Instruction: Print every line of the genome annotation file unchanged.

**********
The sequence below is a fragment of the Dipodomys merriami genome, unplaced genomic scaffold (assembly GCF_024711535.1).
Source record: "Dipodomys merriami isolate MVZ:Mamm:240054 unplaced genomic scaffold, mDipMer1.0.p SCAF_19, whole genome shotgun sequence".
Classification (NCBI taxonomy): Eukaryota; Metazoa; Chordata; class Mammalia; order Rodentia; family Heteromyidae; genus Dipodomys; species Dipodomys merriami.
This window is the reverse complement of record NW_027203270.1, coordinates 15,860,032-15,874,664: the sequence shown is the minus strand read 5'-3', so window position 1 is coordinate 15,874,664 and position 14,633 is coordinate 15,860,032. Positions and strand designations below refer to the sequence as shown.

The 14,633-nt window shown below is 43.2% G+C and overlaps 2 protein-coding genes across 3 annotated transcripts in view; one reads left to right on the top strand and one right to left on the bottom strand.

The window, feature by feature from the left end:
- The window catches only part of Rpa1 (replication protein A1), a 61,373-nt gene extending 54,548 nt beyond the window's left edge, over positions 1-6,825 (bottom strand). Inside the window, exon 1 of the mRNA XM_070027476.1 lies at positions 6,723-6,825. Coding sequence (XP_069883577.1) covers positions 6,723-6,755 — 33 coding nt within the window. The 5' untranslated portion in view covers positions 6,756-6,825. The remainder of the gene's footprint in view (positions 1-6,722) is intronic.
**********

The sequence below is a fragment of the Dipodomys merriami genome, unplaced genomic scaffold (assembly GCF_024711535.1).
Source record: "Dipodomys merriami isolate MVZ:Mamm:240054 unplaced genomic scaffold, mDipMer1.0.p SCAF_19, whole genome shotgun sequence".
Classification (NCBI taxonomy): Eukaryota; Metazoa; Chordata; class Mammalia; order Rodentia; family Heteromyidae; genus Dipodomys; species Dipodomys merriami.
This window is the reverse complement of record NW_027203270.1, coordinates 15,860,032-15,874,664: the sequence shown is the minus strand read 5'-3', so window position 1 is coordinate 15,874,664 and position 14,633 is coordinate 15,860,032. Positions and strand designations below refer to the sequence as shown.

The 14,633-nt window shown below is 43.2% G+C and overlaps 2 protein-coding genes across 3 annotated transcripts in view; one reads left to right on the top strand and one right to left on the bottom strand.

The window, feature by feature from the left end:
- The window catches only part of Rpa1 (replication protein A1), a 61,373-nt gene extending 54,548 nt beyond the window's left edge, over positions 1-6,825 (bottom strand). Inside the window, exon 1 of the mRNA XM_070027476.1 lies at positions 6,723-6,825. Coding sequence (XP_069883577.1) covers positions 6,723-6,755 — 33 coding nt within the window. The 5' untranslated portion in view covers positions 6,756-6,825. The remainder of the gene's footprint in view (positions 1-6,722) is intronic.